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Home > Feature Stories > Health & Medicine > Profile Alan Barbour, M.D.
Professor, microbiology and genetics
Mixed blessing
Despite his ambivalence about how it's being marketed, the co-creator of the Lyme disease vaccine sees exciting possibilities in the unique way it works (08.29.2002)

Earlier generations understood that nature is not always benign. The farmhouse stood isolated, the surrounding plowed fields holding back the forest. At well-kept homes in the deep South, the bare, dirt yards were neatly swept and inspected often for animal — especially snake — tracks.

If we still felt that arm's-length wariness toward nature, Lyme disease probably would not now be one of the top 10 infectious diseases, believes the scientist who holds the patent on the world's first Lyme disease vaccine. When UCI's Alan Barbour, who holds professorships in the School of Medicine and the School of Biological Sciences, draws a diagram of the route of transmission of the disease, as he did in his 1996 book Lyme Disease: The Cause, the Cure, the Controversy, he places humans into their most fundamental framework, as animal preyed upon by other animals.

Unlike most infectious diseases, Lyme is a problem for the rich. It tends to turn up in wooded suburbs that are full of deer, mice and people. The disease is transmitted by ticks that pick up the bacteria from the bloodstream of field mice and then pass it on to deer and humans.

Named for the upscale Connecticut suburb in which it was first diagnosed in 1975, Lyme disease had been brought forcefully to the medical community's attention by mothers worried about their children's aching, swollen joints. The disease has become a center of controversy among people who believe Lyme's effects on the heart and nervous and immune systems are underestimated by the medical profession. In his book, Barbour speculates that Lyme may be the brucellosis of the nineties, a disease that for a while was thought responsible for an array of stubborn symptoms. One of Lyme's discoverers has called the disease "a magnet for people who just don't feel well."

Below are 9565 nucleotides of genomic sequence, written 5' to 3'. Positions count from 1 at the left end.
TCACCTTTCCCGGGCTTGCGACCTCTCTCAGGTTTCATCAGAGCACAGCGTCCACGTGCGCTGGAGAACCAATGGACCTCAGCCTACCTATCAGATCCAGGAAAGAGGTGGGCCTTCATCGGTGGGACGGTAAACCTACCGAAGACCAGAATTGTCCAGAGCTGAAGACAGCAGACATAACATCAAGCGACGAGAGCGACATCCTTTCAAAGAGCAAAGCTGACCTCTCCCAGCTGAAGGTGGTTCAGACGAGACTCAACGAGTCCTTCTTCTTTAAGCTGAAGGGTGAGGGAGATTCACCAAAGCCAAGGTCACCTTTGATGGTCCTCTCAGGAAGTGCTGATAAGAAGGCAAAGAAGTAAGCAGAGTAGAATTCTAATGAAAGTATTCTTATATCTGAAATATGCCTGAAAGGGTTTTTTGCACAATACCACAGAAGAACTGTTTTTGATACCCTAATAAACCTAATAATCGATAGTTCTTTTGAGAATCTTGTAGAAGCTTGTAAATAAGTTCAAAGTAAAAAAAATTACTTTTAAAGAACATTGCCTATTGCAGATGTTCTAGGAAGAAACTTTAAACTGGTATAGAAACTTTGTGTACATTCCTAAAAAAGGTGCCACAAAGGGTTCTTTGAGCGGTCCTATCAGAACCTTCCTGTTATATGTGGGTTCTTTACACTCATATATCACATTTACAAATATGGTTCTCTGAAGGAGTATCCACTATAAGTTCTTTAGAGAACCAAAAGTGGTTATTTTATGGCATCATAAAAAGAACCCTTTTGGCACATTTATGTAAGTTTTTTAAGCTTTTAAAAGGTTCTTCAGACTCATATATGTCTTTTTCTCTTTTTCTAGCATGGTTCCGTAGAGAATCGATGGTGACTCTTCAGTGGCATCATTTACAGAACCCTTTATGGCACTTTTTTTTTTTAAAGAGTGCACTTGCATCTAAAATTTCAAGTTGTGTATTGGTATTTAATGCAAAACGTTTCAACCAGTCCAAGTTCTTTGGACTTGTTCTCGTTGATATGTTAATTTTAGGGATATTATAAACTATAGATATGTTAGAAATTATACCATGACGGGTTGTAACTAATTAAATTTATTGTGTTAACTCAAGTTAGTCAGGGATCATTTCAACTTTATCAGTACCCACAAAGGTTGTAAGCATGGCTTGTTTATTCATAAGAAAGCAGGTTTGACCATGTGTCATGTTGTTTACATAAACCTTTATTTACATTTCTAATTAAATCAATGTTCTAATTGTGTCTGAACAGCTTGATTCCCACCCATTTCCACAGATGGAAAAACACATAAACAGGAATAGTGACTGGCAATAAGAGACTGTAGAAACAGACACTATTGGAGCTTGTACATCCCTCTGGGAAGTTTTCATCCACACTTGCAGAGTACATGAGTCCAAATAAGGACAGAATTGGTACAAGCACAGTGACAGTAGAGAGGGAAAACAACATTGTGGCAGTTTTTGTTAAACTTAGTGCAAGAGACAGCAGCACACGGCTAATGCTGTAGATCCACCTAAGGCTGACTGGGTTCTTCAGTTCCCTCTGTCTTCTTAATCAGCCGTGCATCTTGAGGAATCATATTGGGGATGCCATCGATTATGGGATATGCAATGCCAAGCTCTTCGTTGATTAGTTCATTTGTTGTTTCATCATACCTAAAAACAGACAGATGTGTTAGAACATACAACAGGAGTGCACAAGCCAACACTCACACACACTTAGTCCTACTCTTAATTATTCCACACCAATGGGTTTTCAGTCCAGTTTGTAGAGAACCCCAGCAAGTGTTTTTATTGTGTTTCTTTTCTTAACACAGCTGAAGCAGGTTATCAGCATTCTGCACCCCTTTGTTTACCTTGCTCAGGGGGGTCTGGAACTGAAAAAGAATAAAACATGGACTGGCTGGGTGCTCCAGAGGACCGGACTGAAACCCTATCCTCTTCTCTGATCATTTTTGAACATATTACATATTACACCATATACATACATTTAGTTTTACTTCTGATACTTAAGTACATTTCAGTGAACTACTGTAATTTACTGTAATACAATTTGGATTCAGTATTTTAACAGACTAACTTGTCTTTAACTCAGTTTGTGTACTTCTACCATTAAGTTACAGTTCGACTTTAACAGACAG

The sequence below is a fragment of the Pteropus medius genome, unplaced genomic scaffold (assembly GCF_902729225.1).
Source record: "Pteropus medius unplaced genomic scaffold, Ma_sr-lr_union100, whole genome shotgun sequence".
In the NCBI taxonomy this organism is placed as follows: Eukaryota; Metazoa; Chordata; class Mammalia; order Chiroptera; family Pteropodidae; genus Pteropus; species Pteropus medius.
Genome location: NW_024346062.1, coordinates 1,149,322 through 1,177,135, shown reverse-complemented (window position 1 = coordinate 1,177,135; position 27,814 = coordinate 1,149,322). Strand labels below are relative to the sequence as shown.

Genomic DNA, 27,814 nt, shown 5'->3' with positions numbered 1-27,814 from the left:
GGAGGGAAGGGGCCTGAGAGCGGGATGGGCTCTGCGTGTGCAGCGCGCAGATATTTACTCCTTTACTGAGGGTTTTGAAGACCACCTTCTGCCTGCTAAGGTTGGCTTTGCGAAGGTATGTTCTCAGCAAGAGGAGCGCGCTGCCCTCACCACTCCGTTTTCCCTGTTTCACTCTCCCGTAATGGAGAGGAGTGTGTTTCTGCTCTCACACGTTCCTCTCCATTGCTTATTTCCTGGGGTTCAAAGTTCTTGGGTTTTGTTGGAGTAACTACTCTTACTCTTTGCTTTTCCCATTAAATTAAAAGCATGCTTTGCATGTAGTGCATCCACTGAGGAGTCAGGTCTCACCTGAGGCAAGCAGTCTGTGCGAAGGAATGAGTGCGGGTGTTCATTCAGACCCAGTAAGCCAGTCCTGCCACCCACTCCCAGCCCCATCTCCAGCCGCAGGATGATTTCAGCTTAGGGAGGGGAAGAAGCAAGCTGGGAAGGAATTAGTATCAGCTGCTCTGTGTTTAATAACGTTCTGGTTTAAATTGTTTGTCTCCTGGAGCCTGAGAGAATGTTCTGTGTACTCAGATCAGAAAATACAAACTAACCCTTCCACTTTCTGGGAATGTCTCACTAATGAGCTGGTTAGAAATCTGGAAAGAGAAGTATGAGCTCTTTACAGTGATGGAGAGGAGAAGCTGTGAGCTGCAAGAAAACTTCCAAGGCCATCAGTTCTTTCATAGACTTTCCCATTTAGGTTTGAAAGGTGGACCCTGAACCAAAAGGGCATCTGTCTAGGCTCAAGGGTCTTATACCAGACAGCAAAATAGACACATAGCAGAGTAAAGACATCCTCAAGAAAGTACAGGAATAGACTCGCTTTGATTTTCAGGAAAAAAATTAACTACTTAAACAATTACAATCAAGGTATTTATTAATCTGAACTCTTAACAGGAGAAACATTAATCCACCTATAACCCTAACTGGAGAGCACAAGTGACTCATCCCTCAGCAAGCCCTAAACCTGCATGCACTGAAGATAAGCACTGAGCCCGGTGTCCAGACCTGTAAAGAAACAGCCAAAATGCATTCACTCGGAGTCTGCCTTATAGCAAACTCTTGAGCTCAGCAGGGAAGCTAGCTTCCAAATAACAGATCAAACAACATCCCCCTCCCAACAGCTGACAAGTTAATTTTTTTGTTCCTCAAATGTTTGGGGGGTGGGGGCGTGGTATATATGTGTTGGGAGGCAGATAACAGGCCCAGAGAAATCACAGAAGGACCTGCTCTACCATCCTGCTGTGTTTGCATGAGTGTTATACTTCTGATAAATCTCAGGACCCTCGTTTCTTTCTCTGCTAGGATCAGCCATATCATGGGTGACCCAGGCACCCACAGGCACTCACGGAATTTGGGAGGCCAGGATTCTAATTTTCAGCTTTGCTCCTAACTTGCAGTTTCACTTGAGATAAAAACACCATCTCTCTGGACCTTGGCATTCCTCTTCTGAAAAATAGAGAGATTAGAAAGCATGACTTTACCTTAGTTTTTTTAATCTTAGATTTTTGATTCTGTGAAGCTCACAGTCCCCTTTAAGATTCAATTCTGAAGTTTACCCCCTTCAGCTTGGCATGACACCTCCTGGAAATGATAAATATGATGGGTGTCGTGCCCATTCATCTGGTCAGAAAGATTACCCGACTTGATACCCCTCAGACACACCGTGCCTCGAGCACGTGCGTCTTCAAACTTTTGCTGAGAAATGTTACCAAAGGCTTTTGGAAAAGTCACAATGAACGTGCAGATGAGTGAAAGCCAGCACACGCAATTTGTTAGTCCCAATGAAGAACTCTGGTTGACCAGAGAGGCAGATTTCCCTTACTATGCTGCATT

On the other hand, the numbers of people infected have placed Lyme disease in the upper ranks of infectious diseases — less than AIDS but probably more than syphilis or tuberculosis. Over the past few years, approximately 10,000 Americans per year have been diagnosed with Lyme disease, but this is a cautious count and Barbour guesses the true number of annual infections may be nearer 50,000. Antibiotic treatment exists but stirs its own controversies.

Lyme disease remains concentrated along the Atlantic seaboard from Virginia to Maine, and in the prosperous upper midwestern states of Wisconsin and Minnesota. At lower risk is the West Coast, from about Santa Barbara to British Columbia.

In 1997, 172 cases — 100 percent more than in the previous year — were reported throughout California, and in 1998, a first case was reported in Los Angeles County.